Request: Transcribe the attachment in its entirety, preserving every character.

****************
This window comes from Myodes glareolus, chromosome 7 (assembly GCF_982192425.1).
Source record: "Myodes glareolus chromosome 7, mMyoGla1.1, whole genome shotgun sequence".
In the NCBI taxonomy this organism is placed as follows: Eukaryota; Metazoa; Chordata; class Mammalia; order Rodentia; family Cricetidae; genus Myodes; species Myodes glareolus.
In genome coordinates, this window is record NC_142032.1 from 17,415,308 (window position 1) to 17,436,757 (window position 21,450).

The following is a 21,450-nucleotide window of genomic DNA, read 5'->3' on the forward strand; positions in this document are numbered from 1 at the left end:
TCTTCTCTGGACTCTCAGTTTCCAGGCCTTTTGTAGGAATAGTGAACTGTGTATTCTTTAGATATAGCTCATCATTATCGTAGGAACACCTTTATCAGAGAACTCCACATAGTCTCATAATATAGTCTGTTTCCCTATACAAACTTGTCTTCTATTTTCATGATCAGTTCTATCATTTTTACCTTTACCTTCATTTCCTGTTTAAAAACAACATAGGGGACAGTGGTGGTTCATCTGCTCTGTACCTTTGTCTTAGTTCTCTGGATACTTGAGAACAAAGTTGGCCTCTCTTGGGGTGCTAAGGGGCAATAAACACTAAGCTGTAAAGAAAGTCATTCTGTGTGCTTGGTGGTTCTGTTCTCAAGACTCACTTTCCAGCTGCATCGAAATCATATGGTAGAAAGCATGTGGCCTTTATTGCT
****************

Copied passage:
This window comes from Myodes glareolus, chromosome 7 (assembly GCF_982192425.1).
Source record: "Myodes glareolus chromosome 7, mMyoGla1.1, whole genome shotgun sequence".
In the NCBI taxonomy this organism is placed as follows: Eukaryota; Metazoa; Chordata; class Mammalia; order Rodentia; family Cricetidae; genus Myodes; species Myodes glareolus.
In genome coordinates, this window is record NC_142032.1 from 17,415,308 (window position 1) to 17,436,757 (window position 21,450).

The following is a 21,450-nucleotide window of genomic DNA, read 5'->3' on the forward strand; positions in this document are numbered from 1 at the left end:
TCTTCTCTGGACTCTCAGTTTCCAGGCCTTTTGTAGGAATAGTGAACTGTGTATTCTTTAGATATAGCTCATCATTATCGTAGGAACACCTTTATCAGAGAACTCCACATAGTCTCATAATATAGTCTGTTTCCCTATACAAACTTGTCTTCTATTTTCATGATCAGTTCTATCATTTTTACCTTTACCTTCATTTCCTGTTTAAAAACAACATAGGGGACAGTGGTGGTTCATCTGCTCTGTACCTTTGTCTTAGTTCTCTGGATACTTGAGAACAAAGTTGGCCTCTCTTGGGGTGCTAAGGGGCAATAAACACTAAGCTGTAAAGAAAGTCATTCTGTGTGCTTGGTGGTTCTGTTCTCAAGACTCACTTTCCAGCTGCATCGAAATCATATGGTAGAAAGCATGTGGCCTTTATTGCT